University of Calgary

Capturing funding

UToday HomeJanuary 7, 2013

Carbon management research at the University of Calgary has received a boost with the announcement that $173,000 will be awarded to two researchers who are part of project teams receiving grants from Carbon Management Canada (CMC), a federal Network of Centres of Excellence.

Professors Josephine Hill and Ian Gates, both with the Department of Chemical and Petroleum Engineering in the Schulich School of Engineering, are working on multi-university projects funded by CMC, a national network funding research to reduce carbon emissions in the fossil energy industry and in other large-scale emitters. CMC, which is hosted by the University of Calgary, recently announced eight new research projects totaling $3.75 million. The network has now invested $22 million in 44 research projects.

“The University of Calgary is proud of the work being done by CMC,” says Ed McCauley, vice-president (research) at the University of Calgary. “Carbon management is an important area of research and innovation at our institution, and the university is pleased to help support industry and academic partnerships. Extracting resources with minimal environmental impact is a major component of our strategic research theme ‘energy innovations for today and tomorrow’ and the work being carried out by Hill and Gates, along with others in the CMC network, directly address this important concern."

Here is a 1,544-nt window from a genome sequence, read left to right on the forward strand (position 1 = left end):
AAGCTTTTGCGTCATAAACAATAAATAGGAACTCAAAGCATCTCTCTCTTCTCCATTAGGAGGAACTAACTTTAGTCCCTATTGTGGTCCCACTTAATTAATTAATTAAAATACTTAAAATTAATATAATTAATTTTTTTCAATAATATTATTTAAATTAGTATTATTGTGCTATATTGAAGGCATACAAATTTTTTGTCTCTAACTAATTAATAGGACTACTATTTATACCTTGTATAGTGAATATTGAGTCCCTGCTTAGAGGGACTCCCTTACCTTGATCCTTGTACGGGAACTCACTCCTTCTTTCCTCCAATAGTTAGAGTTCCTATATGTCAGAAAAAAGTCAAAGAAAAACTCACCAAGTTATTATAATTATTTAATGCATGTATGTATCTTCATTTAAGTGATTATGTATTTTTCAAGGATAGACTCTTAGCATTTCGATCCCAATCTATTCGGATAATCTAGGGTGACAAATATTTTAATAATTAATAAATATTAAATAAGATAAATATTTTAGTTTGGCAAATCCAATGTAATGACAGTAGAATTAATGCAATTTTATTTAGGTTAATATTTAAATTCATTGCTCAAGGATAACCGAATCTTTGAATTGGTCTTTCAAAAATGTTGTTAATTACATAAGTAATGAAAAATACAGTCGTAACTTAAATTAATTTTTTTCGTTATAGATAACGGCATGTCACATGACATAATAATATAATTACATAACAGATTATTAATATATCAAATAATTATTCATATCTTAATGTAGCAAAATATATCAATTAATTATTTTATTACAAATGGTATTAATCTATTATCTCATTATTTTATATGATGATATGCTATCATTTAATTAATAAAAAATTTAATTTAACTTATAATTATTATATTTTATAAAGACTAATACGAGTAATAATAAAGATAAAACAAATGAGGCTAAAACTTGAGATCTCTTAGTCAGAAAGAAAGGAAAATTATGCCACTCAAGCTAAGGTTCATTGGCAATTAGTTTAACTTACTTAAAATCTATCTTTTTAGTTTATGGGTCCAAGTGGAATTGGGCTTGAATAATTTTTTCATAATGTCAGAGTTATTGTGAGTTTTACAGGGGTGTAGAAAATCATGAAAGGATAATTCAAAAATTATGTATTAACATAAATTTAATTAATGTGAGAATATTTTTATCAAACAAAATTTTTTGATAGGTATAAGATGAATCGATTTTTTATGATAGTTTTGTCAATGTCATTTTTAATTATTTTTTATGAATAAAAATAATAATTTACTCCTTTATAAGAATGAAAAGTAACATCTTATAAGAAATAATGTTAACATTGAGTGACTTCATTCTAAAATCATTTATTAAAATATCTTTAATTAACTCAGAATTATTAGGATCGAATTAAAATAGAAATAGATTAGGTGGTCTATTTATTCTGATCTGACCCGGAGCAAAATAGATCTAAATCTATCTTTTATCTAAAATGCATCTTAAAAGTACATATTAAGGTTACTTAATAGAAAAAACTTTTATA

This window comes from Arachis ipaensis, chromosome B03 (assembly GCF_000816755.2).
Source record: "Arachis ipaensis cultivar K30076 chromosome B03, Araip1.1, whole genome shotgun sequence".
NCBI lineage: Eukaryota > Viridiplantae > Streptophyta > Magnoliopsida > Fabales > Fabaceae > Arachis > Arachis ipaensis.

Hill, who is working with researchers at two universities and CanmetEnergy, will receive $167,000 to help develop a system to help coal-fired power plants achieve CO2 emissions equivalent to natural gas. The work involves the development of new composite sorbent pellets that are added to the coal combustion process where they adsorb CO2 from flue gas. A pure stream of CO2 is then removed from the pellets for storage and the pellets are looped through the process again.

The pellets are unique because they combine two materials — calcium oxide and copper oxide. Researchers have been using calcium oxide pellets to adsorb CO2 from gases released during the combustion of coal. But extracting the CO2 from the resulting limestone requires large amounts of energy. To reach that energy requirement, Hill is adding copper oxide to the mix. The copper oxide reacts with a hydrocarbon (eg. methane) generating the large amount of heat required to extract a pure stream of CO2. No additional energy should be required.

Hill is focused on ensuring the calcium/copper oxide composite remains stable in the combustion process and can also be recycled multiple times.

“You don’t want it [the sorbent material] to fall apart or significantly deactivate and you want to be able to reuse it. The whole idea is the use something more than once so you are looping it,’” says Hill.

Gates, who received $6,000 to supervise graduate students, is part of an international team working on a process that would see steel, coal and cement plants as well as oil and gas facilities remove most of the carbon dioxide from their emissions through chemical reactions with various types of crushed rocks in the stacks. Participating in this project are researchers from the Institut national de la recherché scientifique in Quebec, and the University of Melbourne, along with contributions from Holcim Canada and Sigma Devtech.